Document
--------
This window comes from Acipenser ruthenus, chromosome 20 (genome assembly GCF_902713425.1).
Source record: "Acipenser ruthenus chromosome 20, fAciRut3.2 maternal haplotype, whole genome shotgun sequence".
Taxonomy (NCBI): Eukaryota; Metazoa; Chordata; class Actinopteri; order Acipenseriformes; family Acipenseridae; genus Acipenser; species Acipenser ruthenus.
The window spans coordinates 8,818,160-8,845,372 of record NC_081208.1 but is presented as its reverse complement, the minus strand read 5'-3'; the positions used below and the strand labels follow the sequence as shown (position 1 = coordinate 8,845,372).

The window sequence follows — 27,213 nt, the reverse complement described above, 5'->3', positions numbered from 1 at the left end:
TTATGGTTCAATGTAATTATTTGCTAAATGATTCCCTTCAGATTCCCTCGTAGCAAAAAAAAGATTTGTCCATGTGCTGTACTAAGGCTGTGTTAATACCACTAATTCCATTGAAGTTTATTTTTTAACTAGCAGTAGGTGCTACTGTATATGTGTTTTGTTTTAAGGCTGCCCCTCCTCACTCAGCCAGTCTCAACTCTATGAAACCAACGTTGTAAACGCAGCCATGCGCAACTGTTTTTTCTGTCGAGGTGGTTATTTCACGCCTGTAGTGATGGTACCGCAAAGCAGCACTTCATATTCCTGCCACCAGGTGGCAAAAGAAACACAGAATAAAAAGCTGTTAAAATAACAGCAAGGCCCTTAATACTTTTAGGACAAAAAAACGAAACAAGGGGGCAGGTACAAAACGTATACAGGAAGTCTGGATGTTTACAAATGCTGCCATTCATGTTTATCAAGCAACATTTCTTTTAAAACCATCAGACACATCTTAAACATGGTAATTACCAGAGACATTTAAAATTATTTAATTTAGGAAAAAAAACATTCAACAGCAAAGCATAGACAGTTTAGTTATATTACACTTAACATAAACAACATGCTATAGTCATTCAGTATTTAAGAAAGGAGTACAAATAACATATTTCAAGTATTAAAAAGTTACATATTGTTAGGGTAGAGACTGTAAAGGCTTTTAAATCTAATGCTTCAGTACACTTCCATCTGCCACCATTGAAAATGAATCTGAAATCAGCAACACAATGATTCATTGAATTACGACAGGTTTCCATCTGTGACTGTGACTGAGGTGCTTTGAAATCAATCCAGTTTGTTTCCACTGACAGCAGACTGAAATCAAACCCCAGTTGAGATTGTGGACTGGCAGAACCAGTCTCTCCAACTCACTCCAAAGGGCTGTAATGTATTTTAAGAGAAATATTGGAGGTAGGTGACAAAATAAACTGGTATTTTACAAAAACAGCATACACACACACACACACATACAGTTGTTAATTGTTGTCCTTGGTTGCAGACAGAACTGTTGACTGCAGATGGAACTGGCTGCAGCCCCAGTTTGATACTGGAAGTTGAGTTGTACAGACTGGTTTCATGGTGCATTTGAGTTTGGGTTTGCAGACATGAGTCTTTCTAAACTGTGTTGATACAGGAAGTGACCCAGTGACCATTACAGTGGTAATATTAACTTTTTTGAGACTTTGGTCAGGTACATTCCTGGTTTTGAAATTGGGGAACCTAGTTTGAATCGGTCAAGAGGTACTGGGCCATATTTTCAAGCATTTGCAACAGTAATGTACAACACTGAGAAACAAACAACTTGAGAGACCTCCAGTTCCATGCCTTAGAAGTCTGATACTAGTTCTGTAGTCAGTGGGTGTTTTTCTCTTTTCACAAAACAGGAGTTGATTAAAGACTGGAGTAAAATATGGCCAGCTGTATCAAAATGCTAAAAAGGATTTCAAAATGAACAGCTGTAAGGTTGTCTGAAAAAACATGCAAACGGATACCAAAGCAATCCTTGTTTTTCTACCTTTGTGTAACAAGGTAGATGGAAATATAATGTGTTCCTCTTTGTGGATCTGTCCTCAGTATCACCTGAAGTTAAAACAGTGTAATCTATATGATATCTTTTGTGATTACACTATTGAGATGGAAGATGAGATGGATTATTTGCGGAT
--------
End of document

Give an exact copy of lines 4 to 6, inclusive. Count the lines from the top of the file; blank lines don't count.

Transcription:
The window spans coordinates 8,818,160-8,845,372 of record NC_081208.1 but is presented as its reverse complement, the minus strand read 5'-3'; the positions used below and the strand labels follow the sequence as shown (position 1 = coordinate 8,845,372).

The window sequence follows — 27,213 nt, the reverse complement described above, 5'->3', positions numbered from 1 at the left end:
TTATGGTTCAATGTAATTATTTGCTAAATGATTCCCTTCAGATTCCCTCGTAGCAAAAAAAAGATTTGTCCATGTGCTGTACTAAGGCTGTGTTAATACCACTAATTCCATTGAAGTTTATTTTTTAACTAGCAGTAGGTGCTACTGTATATGTGTTTTGTTTTAAGGCTGCCCCTCCTCACTCAGCCAGTCTCAACTCTATGAAACCAACGTTGTAAACGCAGCCATGCGCAACTGTTTTTTCTGTCGAGGTGGTTATTTCACGCCTGTAGTGATGGTACCGCAAAGCAGCACTTCATATTCCTGCCACCAGGTGGCAAAAGAAACACAGAATAAAAAGCTGTTAAAATAACAGCAAGGCCCTTAATACTTTTAGGACAAAAAAACGAAACAAGGGGGCAGGTACAAAACGTATACAGGAAGTCTGGATGTTTACAAATGCTGCCATTCATGTTTATCAAGCAACATTTCTTTTAAAACCATCAGACACATCTTAAACATGGTAATTACCAGAGACATTTAAAATTATTTAATTTAGGAAAAAAAACATTCAACAGCAAAGCATAGACAGTTTAGTTATATTACACTTAACATAAACAACATGCTATAGTCATTCAGTATTTAAGAAAGGAGTACAAATAACATATTTCAAGTATTAAAAAGTTACATATTGTTAGGGTAGAGACTGTAAAGGCTTTTAAATCTAATGCTTCAGTACACTTCCATCTGCCACCATTGAAAATGAATCTGAAATCAGCAACACAATGATTCATTGAATTACGACAGGTTTCCATCTGTGACTGTGACTGAGGTGCTTTGAAATCAATCCAGTTTGTTTCCACTGACAGCAGACTGAAATCAAACCCCAGTTGAGATTGTGGACTGGCAGAACCAGTCTCTCCAACTCACTCCAAAGGGCTGTAATGTATTTTAAGAGAAATATTGGAGGTAGGTGACAAAATAAACTGGTATTTTACAAAAACAGCATACACACACACACACACATACAGTTGTTAATTGTTGTCCTTGGTTGCAGACAGAACTGTTGACTGCAGATGGAACTGGCTGCAGCCCCAGTTTGATACTGGAAGTTGAGTTGTACAGACTGGTTTCATGGTGCATTTGAGTTTGGGTTTGCAGACATGAGTCTTTCTAAACTGTGTTGATACAGGAAGTGACCCAGTGACCATTACAGTGGTAATATTAACTTTTTTGAGACTTTGGTCAGGTACATTCCTGGTTTTGAAATTGGGGAACCTAGTTTGAATCGGTCAAGAGGTACTGGGCCATATTTTCAAGCATTTGCAACAGTAATGTACAACACTGAGAAACAAACAACTTGAGAGACCTCCAGTTCCATGCCTTAGAAGTCTGATACTAGTTCTGTAGTCAGTGGGTGTTTTTCTCTTTTCACAAAACAGGAGTTGATTAAAGACTGGAGTAAAATATGGCCAGCTGTATCAAAATGCTAAAAAGGATTTCAAAATGAACAGCTGTAAGGTTGTCTGAAAAAACATGCAAACGGATACCAAAGCAATCCTTGTTTTTCTACCTTTGTGTAACAAGGTAGATGGAAATATAATGTGTTCCTCTTTGTGGATCTGTCCTCAGTATCACCTGAAGTTAAAACAGTGTAATCTATATGATATCTTTTGTGATTACACTATTGAGATGGAAGATGAGATGGATTATTTGCGGAT